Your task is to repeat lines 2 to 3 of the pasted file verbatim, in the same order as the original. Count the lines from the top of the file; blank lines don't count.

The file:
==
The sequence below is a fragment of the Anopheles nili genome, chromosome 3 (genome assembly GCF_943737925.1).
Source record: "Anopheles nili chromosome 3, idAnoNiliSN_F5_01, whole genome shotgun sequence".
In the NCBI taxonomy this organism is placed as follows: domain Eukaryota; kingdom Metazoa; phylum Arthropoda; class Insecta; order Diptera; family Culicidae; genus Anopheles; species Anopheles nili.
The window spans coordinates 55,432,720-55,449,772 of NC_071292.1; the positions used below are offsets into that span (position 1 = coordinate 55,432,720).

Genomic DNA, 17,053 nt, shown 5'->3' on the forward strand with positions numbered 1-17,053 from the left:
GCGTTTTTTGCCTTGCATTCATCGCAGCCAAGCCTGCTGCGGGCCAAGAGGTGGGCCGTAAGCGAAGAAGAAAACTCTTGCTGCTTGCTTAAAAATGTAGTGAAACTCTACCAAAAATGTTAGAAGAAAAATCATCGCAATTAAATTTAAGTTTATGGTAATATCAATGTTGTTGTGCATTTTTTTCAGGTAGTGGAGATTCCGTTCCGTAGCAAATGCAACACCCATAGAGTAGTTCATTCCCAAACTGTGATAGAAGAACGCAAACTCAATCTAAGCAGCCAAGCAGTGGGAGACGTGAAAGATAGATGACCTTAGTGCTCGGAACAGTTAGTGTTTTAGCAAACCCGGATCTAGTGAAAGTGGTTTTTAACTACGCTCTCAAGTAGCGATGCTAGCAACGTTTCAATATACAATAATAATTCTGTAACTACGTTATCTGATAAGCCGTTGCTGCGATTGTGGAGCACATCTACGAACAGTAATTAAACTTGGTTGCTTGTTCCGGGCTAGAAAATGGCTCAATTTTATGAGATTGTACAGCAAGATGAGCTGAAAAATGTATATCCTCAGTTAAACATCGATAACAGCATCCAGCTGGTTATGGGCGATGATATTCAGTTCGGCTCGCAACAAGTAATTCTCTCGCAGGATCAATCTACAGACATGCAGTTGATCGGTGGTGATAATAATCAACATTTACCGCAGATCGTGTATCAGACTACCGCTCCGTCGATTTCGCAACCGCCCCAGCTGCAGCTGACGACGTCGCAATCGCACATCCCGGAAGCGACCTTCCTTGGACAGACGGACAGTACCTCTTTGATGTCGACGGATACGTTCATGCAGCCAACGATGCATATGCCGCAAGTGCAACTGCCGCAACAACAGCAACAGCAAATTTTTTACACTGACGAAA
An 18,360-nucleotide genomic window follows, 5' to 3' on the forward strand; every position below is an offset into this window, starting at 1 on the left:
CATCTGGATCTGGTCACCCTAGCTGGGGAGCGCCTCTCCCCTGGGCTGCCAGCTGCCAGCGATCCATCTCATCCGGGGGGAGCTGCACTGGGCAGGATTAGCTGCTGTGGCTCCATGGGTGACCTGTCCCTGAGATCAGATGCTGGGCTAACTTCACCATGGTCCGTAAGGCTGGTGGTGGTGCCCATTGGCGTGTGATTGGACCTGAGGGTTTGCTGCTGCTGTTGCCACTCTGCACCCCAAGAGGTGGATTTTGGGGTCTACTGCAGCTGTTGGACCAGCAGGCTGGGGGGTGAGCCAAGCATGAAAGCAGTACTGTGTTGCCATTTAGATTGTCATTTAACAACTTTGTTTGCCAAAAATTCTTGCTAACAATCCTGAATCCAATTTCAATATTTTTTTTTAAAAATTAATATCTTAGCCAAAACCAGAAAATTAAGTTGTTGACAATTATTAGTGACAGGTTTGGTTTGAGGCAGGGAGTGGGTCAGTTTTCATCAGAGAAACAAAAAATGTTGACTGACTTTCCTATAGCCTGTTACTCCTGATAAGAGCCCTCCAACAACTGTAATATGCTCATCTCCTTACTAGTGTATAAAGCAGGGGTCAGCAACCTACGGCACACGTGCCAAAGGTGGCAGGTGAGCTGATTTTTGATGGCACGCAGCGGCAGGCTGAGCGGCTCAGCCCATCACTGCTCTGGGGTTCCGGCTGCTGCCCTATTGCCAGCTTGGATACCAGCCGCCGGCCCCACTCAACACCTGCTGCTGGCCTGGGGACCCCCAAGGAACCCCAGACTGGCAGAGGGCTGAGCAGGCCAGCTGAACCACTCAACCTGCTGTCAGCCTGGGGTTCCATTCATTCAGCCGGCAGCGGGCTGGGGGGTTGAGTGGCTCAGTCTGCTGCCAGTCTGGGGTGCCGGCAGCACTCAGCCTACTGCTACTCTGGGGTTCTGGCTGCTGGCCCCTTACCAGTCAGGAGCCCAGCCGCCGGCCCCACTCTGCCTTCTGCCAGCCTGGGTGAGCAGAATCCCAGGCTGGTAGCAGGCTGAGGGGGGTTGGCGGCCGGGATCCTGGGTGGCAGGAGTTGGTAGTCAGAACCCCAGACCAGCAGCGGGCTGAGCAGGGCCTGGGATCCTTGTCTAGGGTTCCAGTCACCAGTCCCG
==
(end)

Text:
Source record: "Anopheles nili chromosome 3, idAnoNiliSN_F5_01, whole genome shotgun sequence".
In the NCBI taxonomy this organism is placed as follows: domain Eukaryota; kingdom Metazoa; phylum Arthropoda; class Insecta; order Diptera; family Culicidae; genus Anopheles; species Anopheles nili.